Some people confuse psoriasis with psoriatic arthritis yet the two conditions are totally different. Psoriasis is a skin disease that manifests with scaly rashes, crumbling nails and causes itching. About a third of people with psoriasis develop an inflammatory type of arthritis referred to as psoriatic arthritis. This is an autoimmune condition which occurs when the body’s immune system erroneously attacks healthy tissues in muscles and joints.
Symptoms of Psoriatic Arthritis
- Stiffness in joints and muscles
- Joint pain
- Swelling in toes and fingers
- Reduced range of motion
- Crumbling nails
- Redness and pain of the eye, like conjunctivitis
- Generalized tiredness
Types of Psoriatic Arthritis
- Symmetric Psoriatic Arthritis: This is the most common type and affects joints on both sides of the body.
- Asymmetric Psoriatic Arthritis: Usually mild, and don’t appear in the same joints on either side of the body.
- Spondylitis: Manifests as pain and stiffness in the neck and spine.
- Distal Psoriatic Arthritis: Triggers stiffness and inflammation near the end of toes and fingers.
- Arthritis mutilans: It’s a rare condition though considered to be the most severe type of the condition. The hallmarks of this condition are deformities in the fingers, toes, and small joints.
Who is at Risk?
Between 10% and 30% of psoriasis patients develop psoriatic arthritis. It can strike at any age but usually attacks people aged between 30 and 50. Common risk factors include:
- Family history of skin or joint disease
- Injury to the skin
- Alcohol consumption
- Emotional stress
- Certain medications, such as lithium and beta-blockers
- Hormonal changes
Related Link: The Right Way to Use Herbs for Psoriasis Treatment
Natural Treatment for Psoriatic Arthritis
Though it is a chronic condition, psoriatic arthritis symptoms can be alleviated through natural treatment. The best natural treatment options include:
You may not feel like exercising when experiencing the uncomfortable symptoms of the condition. However, exercise is very vital for your health. It improves flexibility and strengthens the muscles. Through exercise, you can maintain a healthy weight and put less strain on your muscles and joints. Consider lightweight exercises if hurts. Try walking, stretching, or some range of motion workouts. Let your doctor or physical trainer guide you on how to incorporate regular exercise into your daily routine.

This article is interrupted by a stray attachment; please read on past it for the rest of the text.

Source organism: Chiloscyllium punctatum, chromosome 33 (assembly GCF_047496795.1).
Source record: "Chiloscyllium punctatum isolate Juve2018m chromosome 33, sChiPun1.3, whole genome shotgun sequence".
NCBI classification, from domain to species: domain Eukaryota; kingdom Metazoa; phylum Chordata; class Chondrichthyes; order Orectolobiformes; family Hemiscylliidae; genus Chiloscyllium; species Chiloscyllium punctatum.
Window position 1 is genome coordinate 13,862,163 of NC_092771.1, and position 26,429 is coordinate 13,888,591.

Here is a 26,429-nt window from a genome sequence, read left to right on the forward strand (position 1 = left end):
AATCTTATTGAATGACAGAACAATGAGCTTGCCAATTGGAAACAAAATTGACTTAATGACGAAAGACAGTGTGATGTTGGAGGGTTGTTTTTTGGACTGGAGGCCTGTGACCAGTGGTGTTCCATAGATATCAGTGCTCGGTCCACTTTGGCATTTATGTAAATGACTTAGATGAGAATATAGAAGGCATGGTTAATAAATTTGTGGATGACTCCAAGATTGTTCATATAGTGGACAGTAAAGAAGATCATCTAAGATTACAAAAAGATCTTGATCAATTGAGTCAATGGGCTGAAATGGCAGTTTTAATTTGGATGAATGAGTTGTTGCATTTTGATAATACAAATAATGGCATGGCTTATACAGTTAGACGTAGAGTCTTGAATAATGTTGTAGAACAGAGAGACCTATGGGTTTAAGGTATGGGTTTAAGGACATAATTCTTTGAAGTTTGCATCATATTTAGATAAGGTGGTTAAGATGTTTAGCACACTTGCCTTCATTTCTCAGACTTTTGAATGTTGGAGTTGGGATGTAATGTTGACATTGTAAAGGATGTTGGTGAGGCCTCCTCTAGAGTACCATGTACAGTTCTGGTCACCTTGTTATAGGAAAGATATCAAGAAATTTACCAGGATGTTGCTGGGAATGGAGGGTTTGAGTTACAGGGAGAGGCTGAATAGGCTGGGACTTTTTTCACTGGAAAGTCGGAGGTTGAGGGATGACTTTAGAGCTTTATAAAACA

Diet and Weight Control
Do you know there are certain foods that trigger the inflammatory response? In reference to a report by the Journal of Vitamin and Nutrition Research, plant-based foods can regulate the inflammatory response. Diets rich in whole wheat, fruits, and vegetables can reduce inflammation. In addition, a healthy diet can keep the extra pounds at bay. Weight gain can increase stress to your joints and hinder your ability to move.
Omega-3 Fatty Acids
When you ingest omega-3 fatty acids in your body, they are converted into anti-inflammatory compounds. Studies involving patients with psoriatic arthritis and other inflammatory diseases found that fish oils can decrease inflammation and tautness in joints. You can get healthy fish oils from cod, salmon, tuna, and mackerel. Arthritis Foundation recommends pregnant women to avoid king mackerel due to harmful mercury levels. You can get fish oils in form of dietary supplement. However, you should contact your doctor before starting any supplement regimen.
There are patients who report improvement of psoriasis and psoriatic arthritis symptoms after incorporating turmeric to their diet. There are many studies underway to review the anti-inflammatory properties of turmeric. This is in reference to the National Psoriasis Foundation. Turmeric can be added to almost every type of meal. You can also get it as a dietary supplement. Seek dosage instructions into your health care provider.
Joint Care Practices
Some of the joint care practices you can try are soothing warm bath or use the heat pad to relax stiff joints and muscles. To relieve pain in joints and muscles, use ice packs or soak in cold water. Use your entire hand rather than exerting pressure on some fingers when lifting or pushing an object.
Get Enough Sleep
Sleep deprivation can worsen your psoriatic arthritis symptoms. Ensure you are getting enough sleep ever night to prevent drowsiness and exhaustion the following day. Adopt a sleep schedule where you can go to bed at night and wake up the same time every morning. Avoid caffeinated beverages near the evening hours if you have a problem with falling asleep.
If left untreated, psoriatic arthritis can interfere with your daily chores and affect your productivity. The good news is that you there are natural ways through which you can manage its symptoms. Making healthy lifestyle choices, eating a healthy diet, and exercising regularly can help to manage the condition. Use of natural supplements with your doctor’s consent is an alternative if you can’t get some essential nutrients from regular meals. If natural approaches proof futile, you can consult your doctor for medications like NSAIDs.